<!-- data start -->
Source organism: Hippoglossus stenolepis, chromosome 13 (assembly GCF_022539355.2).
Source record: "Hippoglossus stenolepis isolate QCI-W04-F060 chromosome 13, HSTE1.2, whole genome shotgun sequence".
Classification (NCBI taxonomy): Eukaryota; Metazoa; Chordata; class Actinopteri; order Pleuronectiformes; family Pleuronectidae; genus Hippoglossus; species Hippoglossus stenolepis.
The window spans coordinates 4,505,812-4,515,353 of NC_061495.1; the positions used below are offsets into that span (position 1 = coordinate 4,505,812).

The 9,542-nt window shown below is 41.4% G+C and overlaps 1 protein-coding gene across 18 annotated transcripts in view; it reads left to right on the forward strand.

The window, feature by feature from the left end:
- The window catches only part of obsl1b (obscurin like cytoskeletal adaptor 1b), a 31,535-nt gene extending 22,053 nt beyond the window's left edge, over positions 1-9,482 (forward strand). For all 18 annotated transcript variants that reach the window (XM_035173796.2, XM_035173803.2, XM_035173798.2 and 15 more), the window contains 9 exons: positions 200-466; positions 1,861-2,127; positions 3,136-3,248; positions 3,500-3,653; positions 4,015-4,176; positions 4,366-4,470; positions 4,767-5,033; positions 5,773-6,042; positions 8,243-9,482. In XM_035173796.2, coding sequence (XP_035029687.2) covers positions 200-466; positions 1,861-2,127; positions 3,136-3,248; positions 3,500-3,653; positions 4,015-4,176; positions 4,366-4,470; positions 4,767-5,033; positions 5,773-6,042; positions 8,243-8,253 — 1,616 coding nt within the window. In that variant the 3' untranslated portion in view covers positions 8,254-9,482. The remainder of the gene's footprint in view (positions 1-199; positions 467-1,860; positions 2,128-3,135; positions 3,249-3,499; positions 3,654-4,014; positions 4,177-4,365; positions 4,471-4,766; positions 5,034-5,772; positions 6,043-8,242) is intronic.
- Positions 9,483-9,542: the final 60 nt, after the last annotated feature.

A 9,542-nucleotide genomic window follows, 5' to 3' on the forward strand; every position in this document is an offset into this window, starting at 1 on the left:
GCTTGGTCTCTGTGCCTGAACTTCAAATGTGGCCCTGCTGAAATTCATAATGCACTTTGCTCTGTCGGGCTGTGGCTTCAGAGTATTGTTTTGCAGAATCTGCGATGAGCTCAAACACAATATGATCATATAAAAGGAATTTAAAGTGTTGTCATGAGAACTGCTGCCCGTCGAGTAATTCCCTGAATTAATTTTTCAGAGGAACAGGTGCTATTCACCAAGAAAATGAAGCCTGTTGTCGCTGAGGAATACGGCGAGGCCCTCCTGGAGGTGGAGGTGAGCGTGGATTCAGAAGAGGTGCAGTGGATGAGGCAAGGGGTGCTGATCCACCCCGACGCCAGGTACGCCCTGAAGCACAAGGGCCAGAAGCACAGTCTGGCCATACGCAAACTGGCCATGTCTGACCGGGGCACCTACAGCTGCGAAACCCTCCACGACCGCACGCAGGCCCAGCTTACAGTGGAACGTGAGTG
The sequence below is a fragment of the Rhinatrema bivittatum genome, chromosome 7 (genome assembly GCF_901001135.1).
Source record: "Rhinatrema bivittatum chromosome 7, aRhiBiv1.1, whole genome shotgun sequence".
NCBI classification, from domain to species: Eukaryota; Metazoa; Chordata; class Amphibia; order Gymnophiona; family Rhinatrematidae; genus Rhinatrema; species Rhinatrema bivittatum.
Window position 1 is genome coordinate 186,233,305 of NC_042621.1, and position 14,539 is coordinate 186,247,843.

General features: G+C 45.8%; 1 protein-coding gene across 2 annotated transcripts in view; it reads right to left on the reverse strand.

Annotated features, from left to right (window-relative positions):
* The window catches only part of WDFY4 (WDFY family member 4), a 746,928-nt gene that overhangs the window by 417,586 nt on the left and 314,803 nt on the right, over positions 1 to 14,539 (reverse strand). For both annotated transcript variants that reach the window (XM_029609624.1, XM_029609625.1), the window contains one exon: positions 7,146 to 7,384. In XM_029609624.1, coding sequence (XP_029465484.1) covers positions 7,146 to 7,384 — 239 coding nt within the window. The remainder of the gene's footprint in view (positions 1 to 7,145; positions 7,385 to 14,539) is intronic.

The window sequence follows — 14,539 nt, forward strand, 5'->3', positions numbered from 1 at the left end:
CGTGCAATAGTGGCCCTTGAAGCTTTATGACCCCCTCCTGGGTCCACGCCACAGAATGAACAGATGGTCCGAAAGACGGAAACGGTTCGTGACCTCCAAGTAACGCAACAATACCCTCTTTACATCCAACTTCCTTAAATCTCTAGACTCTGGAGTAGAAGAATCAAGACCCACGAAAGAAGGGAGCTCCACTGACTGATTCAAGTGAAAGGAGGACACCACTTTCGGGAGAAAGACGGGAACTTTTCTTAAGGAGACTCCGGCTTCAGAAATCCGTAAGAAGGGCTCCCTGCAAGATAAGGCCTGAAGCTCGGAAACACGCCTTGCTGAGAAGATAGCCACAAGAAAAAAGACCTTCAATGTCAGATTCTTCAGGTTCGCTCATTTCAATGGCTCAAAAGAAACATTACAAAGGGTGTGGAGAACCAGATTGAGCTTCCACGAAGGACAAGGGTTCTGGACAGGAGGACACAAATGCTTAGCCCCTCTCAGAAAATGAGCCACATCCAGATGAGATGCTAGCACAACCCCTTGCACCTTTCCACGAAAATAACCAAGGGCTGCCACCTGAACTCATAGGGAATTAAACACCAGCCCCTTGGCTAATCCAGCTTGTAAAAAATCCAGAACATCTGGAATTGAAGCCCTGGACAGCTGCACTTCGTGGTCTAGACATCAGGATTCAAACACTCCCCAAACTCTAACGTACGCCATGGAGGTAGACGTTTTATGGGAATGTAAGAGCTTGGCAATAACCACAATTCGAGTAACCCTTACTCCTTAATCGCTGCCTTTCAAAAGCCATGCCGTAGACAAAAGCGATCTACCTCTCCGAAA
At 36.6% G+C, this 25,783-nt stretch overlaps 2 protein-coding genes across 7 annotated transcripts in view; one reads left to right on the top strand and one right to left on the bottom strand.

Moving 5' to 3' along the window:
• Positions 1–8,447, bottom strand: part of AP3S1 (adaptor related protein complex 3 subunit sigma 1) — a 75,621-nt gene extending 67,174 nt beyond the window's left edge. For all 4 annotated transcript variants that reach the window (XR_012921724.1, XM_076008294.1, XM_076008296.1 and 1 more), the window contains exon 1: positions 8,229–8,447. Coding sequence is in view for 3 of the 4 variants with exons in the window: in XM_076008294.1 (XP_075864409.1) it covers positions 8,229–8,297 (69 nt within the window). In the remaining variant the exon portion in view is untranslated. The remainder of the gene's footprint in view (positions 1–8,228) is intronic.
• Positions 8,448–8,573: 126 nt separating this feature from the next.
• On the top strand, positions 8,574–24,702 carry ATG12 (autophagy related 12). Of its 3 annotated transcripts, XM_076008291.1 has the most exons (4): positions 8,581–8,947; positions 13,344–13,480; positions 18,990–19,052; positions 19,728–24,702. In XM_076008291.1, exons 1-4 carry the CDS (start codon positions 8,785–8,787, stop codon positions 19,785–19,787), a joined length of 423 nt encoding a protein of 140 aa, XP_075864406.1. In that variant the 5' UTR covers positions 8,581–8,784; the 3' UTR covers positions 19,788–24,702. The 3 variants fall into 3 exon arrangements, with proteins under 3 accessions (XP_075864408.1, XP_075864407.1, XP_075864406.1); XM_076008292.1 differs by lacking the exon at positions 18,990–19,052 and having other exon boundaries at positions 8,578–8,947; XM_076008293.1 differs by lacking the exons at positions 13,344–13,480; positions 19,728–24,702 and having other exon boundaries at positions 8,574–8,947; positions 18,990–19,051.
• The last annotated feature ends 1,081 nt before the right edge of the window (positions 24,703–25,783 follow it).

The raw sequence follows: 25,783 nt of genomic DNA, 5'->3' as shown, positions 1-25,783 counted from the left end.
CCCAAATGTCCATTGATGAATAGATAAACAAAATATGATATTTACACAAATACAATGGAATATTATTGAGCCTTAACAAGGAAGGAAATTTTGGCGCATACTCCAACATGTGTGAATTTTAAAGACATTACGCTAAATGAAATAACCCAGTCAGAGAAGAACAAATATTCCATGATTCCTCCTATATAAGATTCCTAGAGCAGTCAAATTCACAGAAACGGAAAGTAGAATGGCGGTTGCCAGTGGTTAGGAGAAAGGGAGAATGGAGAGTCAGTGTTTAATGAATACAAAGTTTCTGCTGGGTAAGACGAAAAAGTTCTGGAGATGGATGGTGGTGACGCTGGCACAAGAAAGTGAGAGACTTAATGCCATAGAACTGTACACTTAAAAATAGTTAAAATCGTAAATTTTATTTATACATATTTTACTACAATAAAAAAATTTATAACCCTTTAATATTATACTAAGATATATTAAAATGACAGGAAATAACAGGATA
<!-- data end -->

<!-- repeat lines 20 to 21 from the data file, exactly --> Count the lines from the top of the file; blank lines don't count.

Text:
At 36.6% G+C, this 25,783-nt stretch overlaps 2 protein-coding genes across 7 annotated transcripts in view; one reads left to right on the top strand and one right to left on the bottom strand.

Moving 5' to 3' along the window: